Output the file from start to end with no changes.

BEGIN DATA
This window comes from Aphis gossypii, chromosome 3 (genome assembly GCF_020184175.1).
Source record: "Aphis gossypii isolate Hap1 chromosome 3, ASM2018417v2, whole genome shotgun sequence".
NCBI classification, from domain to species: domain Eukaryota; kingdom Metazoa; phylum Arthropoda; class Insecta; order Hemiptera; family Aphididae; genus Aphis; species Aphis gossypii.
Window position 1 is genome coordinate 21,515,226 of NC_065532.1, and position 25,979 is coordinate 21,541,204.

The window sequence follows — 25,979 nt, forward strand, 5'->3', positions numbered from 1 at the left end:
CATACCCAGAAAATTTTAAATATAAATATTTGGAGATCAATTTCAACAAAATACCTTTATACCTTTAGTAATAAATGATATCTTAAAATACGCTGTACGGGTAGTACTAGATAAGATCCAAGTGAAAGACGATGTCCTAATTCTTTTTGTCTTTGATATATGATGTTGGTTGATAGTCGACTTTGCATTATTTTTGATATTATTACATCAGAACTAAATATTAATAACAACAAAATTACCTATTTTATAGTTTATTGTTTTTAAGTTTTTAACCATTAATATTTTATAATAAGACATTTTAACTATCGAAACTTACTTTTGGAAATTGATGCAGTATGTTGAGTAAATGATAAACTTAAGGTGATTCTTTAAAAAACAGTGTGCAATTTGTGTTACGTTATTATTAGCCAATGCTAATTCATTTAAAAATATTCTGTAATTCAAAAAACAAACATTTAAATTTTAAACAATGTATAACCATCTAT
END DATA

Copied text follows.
This window comes from Aphis gossypii, chromosome 3 (genome assembly GCF_020184175.1).
Source record: "Aphis gossypii isolate Hap1 chromosome 3, ASM2018417v2, whole genome shotgun sequence".
NCBI classification, from domain to species: domain Eukaryota; kingdom Metazoa; phylum Arthropoda; class Insecta; order Hemiptera; family Aphididae; genus Aphis; species Aphis gossypii.
Window position 1 is genome coordinate 21,515,226 of NC_065532.1, and position 25,979 is coordinate 21,541,204.

The window sequence follows — 25,979 nt, forward strand, 5'->3', positions numbered from 1 at the left end:
CATACCCAGAAAATTTTAAATATAAATATTTGGAGATCAATTTCAACAAAATACCTTTATACCTTTAGTAATAAATGATATCTTAAAATACGCTGTACGGGTAGTACTAGATAAGATCCAAGTGAAAGACGATGTCCTAATTCTTTTTGTCTTTGATATATGATGTTGGTTGATAGTCGACTTTGCATTATTTTTGATATTATTACATCAGAACTAAATATTAATAACAACAAAATTACCTATTTTATAGTTTATTGTTTTTAAGTTTTTAACCATTAATATTTTATAATAAGACATTTTAACTATCGAAACTTACTTTTGGAAATTGATGCAGTATGTTGAGTAAATGATAAACTTAAGGTGATTCTTTAAAAAACAGTGTGCAATTTGTGTTACGTTATTATTAGCCAATGCTAATTCATTTAAAAATATTCTGTAATTCAAAAAACAAACATTTAAATTTTAAACAATGTATAACCATCTAT